Photo of a wire paper file desk organizer used as a pot and pan lid organizer.

Photo of a wire paper file desk organizer used as a pot and pan lid organizer.

  • You like pureed soups? Get an immersion blender. They’re around $20 and will save you plenty of time and burns. Puree your soups in the pot, rather than in blender or food processor batches. They’re also great for making smoothies.
  • Cuisinart Food Processors are my most favorite kitchen tool. EVER. I have two – a mini and a full size.
  • – The mini food processor is great for mincing/chopping great big batches of garlic, ginger, or nuts, or for whirring together a quick, emulsified salad dressing.
  • – The full-sized Cuisinart food processor is fabulous. For everything. Get the attachments and it allows you to chop, slice/scallop (fantastic for making Celery Root & Potato Au Gratin!), grate (I will never grate carrots or cheese or potatoes for hash browns by hand ever, ever again), make nut butters, etc… If I had to pick one kitchen gadget to keep, this would be it.
  • I have a porcelain ginger grater. It’s fabulous, and keeps the fibrous bits out of your ginger. If you can find a small, stiff-bristled brush to get the ginger out from between the teeth, even better.

I Can’t Believe People Throw These Away:

  • Beet tops – eat them sautéed, braised, or in soups. They resemble a sweet chard.
  • Celery tops – use for stock, stir fry, soups, and more.
  • Vegetable scraps (onion skins, butts of asparagus, peels and skins of potato, carrot, etc, carrot tops, beet/radish “tails” growth end of greens, green onion root bases, and fibrous bits and stalks) – save and use to make homemade broth / stock. Do not include rotten pieces, avocado skins, or apple/pear seeds (low level cyanide).
  • Radish tops – wash well and use in salads.
  • When cooking meats that create a lot of grease, pour the grease into a can (or use a can opener to take the top off a soda) to either save it for cooking later, or to cool it before throwing away.

Cleaning My Kitchen and Myself:

  • If you have food coloring stains on your hands, rub vegetable oil on them. Wash and repeat until the color is gone.
  • Hands reek of garlic, onion, or fish? Get a stainless steel bar and wash your hands with it. Mine has magically pulled every known scent out of my hands. I love it.
  • Line the tops of cupboards with sheets of wax paper to protect cupboards from grease buildup and no more messy cleanup jobs.
  • To pick up slivers of broken glass, use a damp paper towel. The slivers will cling to it.
  • Washing metal pots and pans must be done once cooled, or they will warp.
  • Dip rusted metalware in pure cider vinegar then let it dry. After a few days you should be able to wipe away the remaining loose particles.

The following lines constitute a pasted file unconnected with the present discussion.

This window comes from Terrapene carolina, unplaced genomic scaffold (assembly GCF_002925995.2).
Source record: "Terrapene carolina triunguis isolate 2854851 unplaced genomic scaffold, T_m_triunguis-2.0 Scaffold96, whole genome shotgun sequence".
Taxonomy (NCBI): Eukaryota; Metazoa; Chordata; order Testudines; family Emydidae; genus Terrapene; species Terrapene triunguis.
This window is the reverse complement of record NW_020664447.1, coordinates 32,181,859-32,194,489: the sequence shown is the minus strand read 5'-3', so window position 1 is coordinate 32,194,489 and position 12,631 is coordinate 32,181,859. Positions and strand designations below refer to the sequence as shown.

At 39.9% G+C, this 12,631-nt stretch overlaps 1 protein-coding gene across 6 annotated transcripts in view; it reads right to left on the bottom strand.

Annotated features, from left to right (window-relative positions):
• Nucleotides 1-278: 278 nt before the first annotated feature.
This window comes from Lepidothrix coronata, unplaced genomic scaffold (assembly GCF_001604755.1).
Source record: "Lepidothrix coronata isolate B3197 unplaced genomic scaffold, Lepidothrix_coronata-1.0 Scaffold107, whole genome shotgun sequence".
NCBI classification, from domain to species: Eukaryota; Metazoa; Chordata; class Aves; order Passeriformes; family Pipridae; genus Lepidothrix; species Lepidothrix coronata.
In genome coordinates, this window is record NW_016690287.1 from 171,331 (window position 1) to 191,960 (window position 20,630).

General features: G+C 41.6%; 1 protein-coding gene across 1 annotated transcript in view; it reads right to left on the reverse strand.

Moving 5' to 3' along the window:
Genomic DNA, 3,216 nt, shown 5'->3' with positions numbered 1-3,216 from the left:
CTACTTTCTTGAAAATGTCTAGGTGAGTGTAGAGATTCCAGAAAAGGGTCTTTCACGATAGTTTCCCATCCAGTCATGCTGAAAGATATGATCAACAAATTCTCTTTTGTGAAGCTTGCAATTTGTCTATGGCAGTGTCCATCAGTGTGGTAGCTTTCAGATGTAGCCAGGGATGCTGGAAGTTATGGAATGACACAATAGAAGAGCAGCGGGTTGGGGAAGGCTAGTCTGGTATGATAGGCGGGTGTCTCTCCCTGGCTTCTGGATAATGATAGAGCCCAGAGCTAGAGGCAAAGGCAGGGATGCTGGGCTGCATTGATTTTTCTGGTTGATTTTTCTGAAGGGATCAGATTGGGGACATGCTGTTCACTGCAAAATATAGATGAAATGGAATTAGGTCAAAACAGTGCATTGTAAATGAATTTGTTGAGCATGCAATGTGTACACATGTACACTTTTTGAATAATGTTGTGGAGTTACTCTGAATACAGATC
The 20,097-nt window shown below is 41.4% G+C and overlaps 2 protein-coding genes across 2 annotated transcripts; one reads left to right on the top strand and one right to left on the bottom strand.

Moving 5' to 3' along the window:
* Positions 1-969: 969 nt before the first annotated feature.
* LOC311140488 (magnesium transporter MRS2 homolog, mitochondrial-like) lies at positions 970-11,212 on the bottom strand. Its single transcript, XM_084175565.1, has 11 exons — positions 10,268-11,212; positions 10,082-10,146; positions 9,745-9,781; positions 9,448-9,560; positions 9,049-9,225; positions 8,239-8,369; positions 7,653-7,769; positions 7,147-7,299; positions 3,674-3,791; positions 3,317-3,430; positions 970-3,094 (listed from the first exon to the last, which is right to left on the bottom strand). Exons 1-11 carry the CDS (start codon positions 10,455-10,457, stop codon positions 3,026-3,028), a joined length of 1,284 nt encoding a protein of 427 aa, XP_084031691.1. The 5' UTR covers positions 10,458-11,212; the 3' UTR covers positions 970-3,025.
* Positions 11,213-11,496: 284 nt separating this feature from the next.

• Remove coffee stains from mugs by soaking overnight in vinegar.
  • Easily clean pans with burnt food by adding a small amount of water, heating to boil, then scraping with a spatula.
A little aside…
My number one rule for cooking has become “Trust your instincts (aka. “Never listen to the recipe”).” It seems like every time I try an ingredient I’ve never used, or a dish I’m completely unfamiliar with, and try to stick to the recipe… Yuck. The results are disastrously bad or bland or has any number of other problems. When you get to the point that you really think you do know better than the recipe, trust your instincts. It will save you a lot of heartache, prevent a lot of thrown-away food, and avoids your good friends wondering whether you’ve forgotten how to cook.
Published on November 15, 2011 at 9:48 am  Comments (7)  

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7 CommentsLeave a comment

  1. Hello,
    Great site! I was curious about how you go with freezing and reheating your meals?
    Is this okay on a low amine diet?
    Also, have you cut out fish?

    Thanks for your help!

    • I freeze things as soon as they’ve reached a safe temperature, and use them up quickly as well. For reheating, the lowest amine method is microwaving (though I hate nuking food).

      I have not cut out fish. I did cut out the bad ones, like tuna, mackerel, anchovy, salmon, etc. But I eat a lot of fresh white fish, like cod and tilapia.

  2. Hi :) – I would love to buy and start cooking with a Tagine/Clay pot of some sort, but because they require slow cooking at low temperatures I am not sure how fail safe the dishes would be…do you have any advice on that front?
    Thanks heaps for any assistance…..

    • It really depends on how sensitive you are to amines. Highly sensitive people are supposed to only cook using a microwave because it’s the shortest cooking time. Blah! But I use slow cook methods and do okay. It really depends on how sensitive you are. If you use the slower methods, I’d love to know how sensitive you are to amines (maybe some examples of past reactions, quantities, etc) and how you prepared/cooked your food. It would help other readers, no doubt. Thank you!

      Michelle Ferris
      Low Amine Recipes

      http://aminerecipes.com

  3. Hi Michelle,

    Thanks for your blog. It is so helpful. Is shrimp okay? I noticed it was on the “what to cook with friends” list of ingredients but was high on the grocery list. The same goes for liquid smoke. And if it is okay, is it okay to use frozen shrimp or frozen scallops? How about frozen cod?

    • From what I gather, really fresh shrimp is okay. With fish of all kinds, it’s pretty much got to be fresh off the boat. Any fish product that sits around or is frozen for a while isn’t good for amine allergies. The amines grow exponentially.

  4. Whatever seriously encouraged you to post “Easy Kitchen
    Tips & Tricks Low Amine Recipes”? Iabsolutely appreciated the blog post!
    Many thanks ,Jenna